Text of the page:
Goodbye FLoC, Google says it’s time for Topics

After all  the hurdles Google had to overcome to persuade European guarantors (and others) to digest the FLoC proposal, here comes news of a definitive change of course that, for a start, has a far simpler and memorable name, Topics.

The objective remains the same: eliminate third-party cookies from Chrome by the end of 2023 (it should be borne in mind that Firefox and Safari already did this some time ago) but, in the meantime, launch this new proposal not later than end-March as a step towards an ever more-significant increase in the levels of privacy and control guaranteed to the user. In fact, Google’s new proposal is designed precisely to eliminate the privacy problems related to FLoC.

What changes and how it will work

In their blog, Google explain that the browser will determine a number of browsing-based interests — about 350 as specified by 9to5google  — such as, for example, “Fitness” or “Travel”, excluding any sensitive topics, such as gender identity or ethnic connotations.

Topics will identify the main interests of the week for each user (obviously based on web history) and this data will be kept for 3 weeks, while that relating to previous periods will be deleted without involving external servers (and not even those of Google).

The novelty here lies in the fact that:

  • Topics will identify the top 5 interests each week, based on browser history, and will add one interest, “chosen uniformly at random”, making a total of 6 interests;
  • the browser will give the user more transparency and control over the data, i.e., within Chrome there will be control features enabling users to remove some topics (or interests) or to completely disable the functionality.

Google explains that Topics will perform a similar function to FLoC but in a completely different way, without involving the concept of “cohorts”, which failed to clarify to what extent the information collected could be subject to fingerprinting or the potential sensitive categories involved. The image below shows a comparison between the 3rd party cookies (on the left) and topics (on the right).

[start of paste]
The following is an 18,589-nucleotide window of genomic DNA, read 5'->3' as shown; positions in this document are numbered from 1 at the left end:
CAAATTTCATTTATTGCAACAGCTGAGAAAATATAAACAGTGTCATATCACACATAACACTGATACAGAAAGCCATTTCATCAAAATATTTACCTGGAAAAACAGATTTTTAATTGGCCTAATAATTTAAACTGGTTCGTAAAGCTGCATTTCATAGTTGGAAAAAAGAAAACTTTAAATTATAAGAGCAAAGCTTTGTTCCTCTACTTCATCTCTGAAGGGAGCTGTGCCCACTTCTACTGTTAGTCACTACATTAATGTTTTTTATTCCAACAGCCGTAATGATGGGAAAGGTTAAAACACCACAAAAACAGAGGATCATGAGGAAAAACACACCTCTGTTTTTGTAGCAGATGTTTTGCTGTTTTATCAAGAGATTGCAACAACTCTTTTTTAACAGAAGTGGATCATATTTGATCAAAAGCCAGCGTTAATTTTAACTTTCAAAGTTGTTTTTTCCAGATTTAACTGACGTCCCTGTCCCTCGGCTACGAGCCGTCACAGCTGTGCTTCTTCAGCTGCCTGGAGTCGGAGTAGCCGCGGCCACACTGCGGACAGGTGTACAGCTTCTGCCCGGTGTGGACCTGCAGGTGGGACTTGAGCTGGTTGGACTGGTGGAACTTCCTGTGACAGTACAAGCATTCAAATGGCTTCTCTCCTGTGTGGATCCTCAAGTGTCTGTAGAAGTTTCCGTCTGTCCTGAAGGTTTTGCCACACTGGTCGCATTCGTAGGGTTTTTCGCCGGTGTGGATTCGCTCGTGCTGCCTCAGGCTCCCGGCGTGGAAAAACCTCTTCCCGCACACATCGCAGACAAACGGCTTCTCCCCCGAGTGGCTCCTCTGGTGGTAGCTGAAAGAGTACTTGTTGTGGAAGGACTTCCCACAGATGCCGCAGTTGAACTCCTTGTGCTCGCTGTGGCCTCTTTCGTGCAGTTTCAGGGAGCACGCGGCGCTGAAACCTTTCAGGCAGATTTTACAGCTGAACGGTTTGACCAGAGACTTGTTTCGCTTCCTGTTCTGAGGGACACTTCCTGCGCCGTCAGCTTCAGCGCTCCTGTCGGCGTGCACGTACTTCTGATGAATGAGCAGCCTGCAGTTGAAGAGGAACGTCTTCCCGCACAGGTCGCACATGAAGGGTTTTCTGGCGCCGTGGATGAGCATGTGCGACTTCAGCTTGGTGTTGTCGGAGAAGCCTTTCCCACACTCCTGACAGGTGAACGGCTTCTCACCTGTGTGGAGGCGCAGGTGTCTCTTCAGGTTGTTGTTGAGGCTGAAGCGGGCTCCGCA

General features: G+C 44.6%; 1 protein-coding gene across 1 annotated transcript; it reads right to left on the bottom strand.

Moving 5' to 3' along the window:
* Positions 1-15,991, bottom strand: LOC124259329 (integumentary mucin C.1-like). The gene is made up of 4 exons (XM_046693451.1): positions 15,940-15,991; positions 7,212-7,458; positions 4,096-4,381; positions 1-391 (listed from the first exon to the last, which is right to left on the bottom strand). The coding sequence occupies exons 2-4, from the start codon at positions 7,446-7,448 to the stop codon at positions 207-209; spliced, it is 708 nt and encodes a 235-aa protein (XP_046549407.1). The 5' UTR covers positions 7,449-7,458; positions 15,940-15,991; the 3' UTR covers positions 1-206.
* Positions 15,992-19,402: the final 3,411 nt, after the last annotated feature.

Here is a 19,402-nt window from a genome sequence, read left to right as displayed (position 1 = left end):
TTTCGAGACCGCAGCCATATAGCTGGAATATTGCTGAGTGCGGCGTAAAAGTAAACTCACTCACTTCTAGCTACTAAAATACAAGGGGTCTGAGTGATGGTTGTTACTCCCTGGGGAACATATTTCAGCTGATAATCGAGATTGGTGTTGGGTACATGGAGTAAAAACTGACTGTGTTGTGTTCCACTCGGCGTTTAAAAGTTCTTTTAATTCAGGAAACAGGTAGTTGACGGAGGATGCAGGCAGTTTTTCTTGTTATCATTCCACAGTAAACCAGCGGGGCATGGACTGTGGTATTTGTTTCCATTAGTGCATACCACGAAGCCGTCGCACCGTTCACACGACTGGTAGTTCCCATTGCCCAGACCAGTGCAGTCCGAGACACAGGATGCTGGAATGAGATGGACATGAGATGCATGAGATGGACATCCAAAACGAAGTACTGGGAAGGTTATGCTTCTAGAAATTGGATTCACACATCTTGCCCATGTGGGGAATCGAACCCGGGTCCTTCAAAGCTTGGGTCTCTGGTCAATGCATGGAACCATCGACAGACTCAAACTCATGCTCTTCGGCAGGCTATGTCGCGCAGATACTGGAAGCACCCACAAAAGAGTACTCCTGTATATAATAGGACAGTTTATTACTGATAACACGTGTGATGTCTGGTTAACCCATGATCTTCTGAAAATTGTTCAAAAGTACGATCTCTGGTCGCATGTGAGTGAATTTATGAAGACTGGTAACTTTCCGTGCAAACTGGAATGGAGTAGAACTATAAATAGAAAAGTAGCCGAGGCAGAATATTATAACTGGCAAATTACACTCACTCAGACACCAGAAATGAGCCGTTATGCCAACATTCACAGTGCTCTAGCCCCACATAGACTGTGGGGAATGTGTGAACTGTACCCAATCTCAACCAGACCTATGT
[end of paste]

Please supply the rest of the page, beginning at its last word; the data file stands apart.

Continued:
For further technical details, Google refers to, or else a series of more “technical” changes are available on GitHub.

Privacy investigations

Google has clarified that, in order to proceed with Topics, it is already in contact with the “U.K. ‘s Competition and Markets Authority (CMA)” in order ensure from the get-go that the proposal is developed in a manner compatible with the entire ecosystem. The FLoC project already seemed to be nearing the end of its useful life because of a number of problems of a legal nature that it had given rise to, and this new direction confirms its fate. At the moment, the most likely scenario is a more “compliant” type of tracking, but we shall see how this develops.

At the moment, Big G’s main goal is to overcome other active proposals on the market; for now, the only really serious competitor is Unified ID 2.0, the Trade Desk solution, which has the support of several other companies in the sector. As we foresaw, UID 2.0 uses hashed email addresses and is not browser-based, but Google had already stated that it had no intention of going for unique identification technologies. And it is exactly this its main constraint, according to Phil Duffield, UK Vice-President at The Trade Desk: the fact that Topics is accessible from a single browser, therefore not applicable to the multiple access points that most users use to access the internet.

This article was written by Edoardo Bulgarelli, Digital Analytics Team Leader.

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